The little boy was found on a beach, naked, alone and sick. So sick he just sat there and panted. He was surrounded by a group of onlookers, none of whom wanted to take him home. To touch him could mean signing one's own death warrant. No one wanted to risk it.
To live in a poor part of town in the capital of a country, Liberia, that by many measures is also poor, is perhaps difficulty enough to forge a life. To be placed in a "holding" facility because you are sick, that is doubly difficult. To know that the "holding" facility is not really a care facility, it is to get you off the streets because no one knows what to do with you, is an exercise in cruelty.
It was a miracle and a mystery that the little boy, ten years old by local accounts, managed to get out of the facility the night before it was attacked by an agitated mob who forced a number of the victims to flee the facility. The little boy ended up on the beach where he was found last Wednesday, and witnessed by a pair of photographers covering the Ebola outbreak in West Africa. He had no clothes. He was deathly ill. No one wanted to touch him.
Someone brought the little boy some clothes, but he was so weak he could not get the shirt over his head. The photographers gave some local women pairs of latex gloves, and the women helped the boy get the shirt on. But still, no one knew what to do with him. Understandably, they did not want to risk catching Ebola, assuming that was the affliction upon the boy.
Later, he was somehow moved to a nearby alleyway. He lay upon a sheet of cast-off cardboard, crumpled in a heap. So ill he could not move. People apparently walked by, eyeing the boy, but for a long time no one moved to help. Under the circumstances, maybe they felt all had been done that could be done.
The boy lay dying. One of the photographers, David Gilkey, took the boy's picture, later saying that the situation was an "evil Catch-22". A better phrase perhaps cannot be found to describe what they witnessed there in that alley. People want to help but they don't know what to do. They do not want to risk getting sick themselves.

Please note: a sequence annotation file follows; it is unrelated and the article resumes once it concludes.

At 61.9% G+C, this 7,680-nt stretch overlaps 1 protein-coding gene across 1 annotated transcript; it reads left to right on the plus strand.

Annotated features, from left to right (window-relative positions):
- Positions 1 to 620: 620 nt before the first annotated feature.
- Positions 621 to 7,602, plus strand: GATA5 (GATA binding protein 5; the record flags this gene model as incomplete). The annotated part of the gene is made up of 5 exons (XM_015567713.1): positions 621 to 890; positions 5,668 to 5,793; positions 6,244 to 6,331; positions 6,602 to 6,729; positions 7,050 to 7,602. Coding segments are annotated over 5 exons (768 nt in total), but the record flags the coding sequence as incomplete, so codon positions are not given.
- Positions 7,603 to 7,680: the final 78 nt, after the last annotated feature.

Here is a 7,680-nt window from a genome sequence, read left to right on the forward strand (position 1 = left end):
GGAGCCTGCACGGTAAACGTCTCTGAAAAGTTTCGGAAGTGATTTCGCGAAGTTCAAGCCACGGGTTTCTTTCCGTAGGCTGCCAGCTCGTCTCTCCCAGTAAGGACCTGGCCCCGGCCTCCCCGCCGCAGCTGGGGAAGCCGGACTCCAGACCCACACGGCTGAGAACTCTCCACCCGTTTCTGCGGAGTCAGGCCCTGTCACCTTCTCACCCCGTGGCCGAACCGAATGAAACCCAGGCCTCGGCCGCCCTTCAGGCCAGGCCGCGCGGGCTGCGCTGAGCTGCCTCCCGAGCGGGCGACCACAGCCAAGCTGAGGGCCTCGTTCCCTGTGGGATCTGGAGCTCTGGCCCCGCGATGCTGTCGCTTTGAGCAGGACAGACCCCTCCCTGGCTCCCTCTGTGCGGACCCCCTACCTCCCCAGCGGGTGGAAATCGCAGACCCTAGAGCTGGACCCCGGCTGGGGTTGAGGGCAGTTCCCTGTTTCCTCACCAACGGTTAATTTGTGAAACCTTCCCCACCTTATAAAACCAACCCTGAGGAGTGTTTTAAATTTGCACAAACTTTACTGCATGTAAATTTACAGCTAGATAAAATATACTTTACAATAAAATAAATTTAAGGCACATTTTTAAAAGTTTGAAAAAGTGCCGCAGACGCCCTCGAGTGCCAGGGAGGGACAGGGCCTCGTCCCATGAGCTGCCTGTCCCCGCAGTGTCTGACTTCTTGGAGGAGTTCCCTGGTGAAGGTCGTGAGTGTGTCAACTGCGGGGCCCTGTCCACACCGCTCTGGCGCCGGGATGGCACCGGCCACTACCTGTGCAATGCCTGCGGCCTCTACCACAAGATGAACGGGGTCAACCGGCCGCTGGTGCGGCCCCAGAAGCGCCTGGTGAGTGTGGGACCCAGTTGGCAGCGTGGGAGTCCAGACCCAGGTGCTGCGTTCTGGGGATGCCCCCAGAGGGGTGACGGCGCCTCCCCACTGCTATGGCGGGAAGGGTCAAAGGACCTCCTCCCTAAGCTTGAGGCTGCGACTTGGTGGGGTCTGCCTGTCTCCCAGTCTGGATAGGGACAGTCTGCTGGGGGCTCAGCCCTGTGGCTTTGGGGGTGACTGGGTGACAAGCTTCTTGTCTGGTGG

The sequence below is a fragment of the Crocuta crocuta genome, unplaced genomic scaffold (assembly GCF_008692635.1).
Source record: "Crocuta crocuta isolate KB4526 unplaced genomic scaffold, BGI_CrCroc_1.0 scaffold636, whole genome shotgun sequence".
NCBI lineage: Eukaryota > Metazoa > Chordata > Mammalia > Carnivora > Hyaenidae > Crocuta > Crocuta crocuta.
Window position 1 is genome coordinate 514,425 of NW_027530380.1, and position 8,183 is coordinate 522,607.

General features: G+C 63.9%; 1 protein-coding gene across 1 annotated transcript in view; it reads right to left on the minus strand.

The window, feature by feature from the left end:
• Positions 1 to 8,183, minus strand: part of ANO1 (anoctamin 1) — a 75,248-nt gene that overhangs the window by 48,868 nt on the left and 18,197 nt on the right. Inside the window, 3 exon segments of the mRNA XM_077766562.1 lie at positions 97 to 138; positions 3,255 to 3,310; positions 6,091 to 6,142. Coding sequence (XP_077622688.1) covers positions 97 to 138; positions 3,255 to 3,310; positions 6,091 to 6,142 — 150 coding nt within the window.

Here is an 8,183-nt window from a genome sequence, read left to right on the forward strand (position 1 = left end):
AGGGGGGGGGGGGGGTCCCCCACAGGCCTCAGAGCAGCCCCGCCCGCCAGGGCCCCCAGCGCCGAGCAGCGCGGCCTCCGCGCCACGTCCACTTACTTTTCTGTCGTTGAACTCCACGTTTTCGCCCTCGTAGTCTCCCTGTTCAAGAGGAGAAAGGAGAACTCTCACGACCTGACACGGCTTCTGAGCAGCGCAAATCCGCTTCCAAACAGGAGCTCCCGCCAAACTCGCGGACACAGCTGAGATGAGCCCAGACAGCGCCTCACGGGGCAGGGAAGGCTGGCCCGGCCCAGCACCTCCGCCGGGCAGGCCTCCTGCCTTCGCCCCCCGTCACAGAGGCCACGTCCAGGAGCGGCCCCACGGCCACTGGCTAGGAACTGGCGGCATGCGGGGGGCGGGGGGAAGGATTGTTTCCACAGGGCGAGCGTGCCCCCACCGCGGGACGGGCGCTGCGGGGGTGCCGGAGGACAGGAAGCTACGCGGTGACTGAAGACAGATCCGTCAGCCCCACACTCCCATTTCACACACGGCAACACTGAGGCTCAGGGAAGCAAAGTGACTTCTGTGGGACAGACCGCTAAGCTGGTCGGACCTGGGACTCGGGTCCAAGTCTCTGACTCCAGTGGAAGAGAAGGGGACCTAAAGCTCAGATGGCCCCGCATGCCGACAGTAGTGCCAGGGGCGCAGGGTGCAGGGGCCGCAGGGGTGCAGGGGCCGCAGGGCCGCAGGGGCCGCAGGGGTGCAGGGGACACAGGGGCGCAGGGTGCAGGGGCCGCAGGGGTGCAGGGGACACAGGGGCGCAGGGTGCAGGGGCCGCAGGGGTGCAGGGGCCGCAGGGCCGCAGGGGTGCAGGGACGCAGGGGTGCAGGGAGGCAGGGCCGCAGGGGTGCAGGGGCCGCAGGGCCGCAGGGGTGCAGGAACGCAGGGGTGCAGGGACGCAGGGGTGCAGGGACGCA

By some turn of events, a neighbor took the boy to a local hospital where they had some facility to care for a person sick with Ebola. Fortune turned slightly. There was word that the boy was improving, news that was of no small import in a region so hard hit by a modern plague. Maybe the universe was not such a hard case after all.
But we know different. On August 21st the other photographer, John Moore, spoke with the boy's aunt. She herself and her children were checking into a clinic because they suspected they had contracted the Ebola virus. She told the photographer that the little boy had died of Ebola, as had his mother before him. An unsurprising outcome given the circumstances, we tell ourselves and shrug.
I told myself the same thing. I could not insulate myself from the effects. I heard the news while driving down the highway in air-conditioned comfort, thousands of miles away from a lonely and sick little boy who died because no one could do enough. I tightened my grip on the steering wheel, choking down the lump in my throat. It is not hard to imagine that he perhaps had no one to mourn his passing. I did not curse the universe, because I know better. I know the futility of such endeavors from direct experience of the worst it has to offer.
Later, I saw the picture of him in the alley. He had on the red shirt someone had brought him. He was sick, so sick, and I hope he did not die alone. His name was Saah Exco, and he was a little boy who mattered.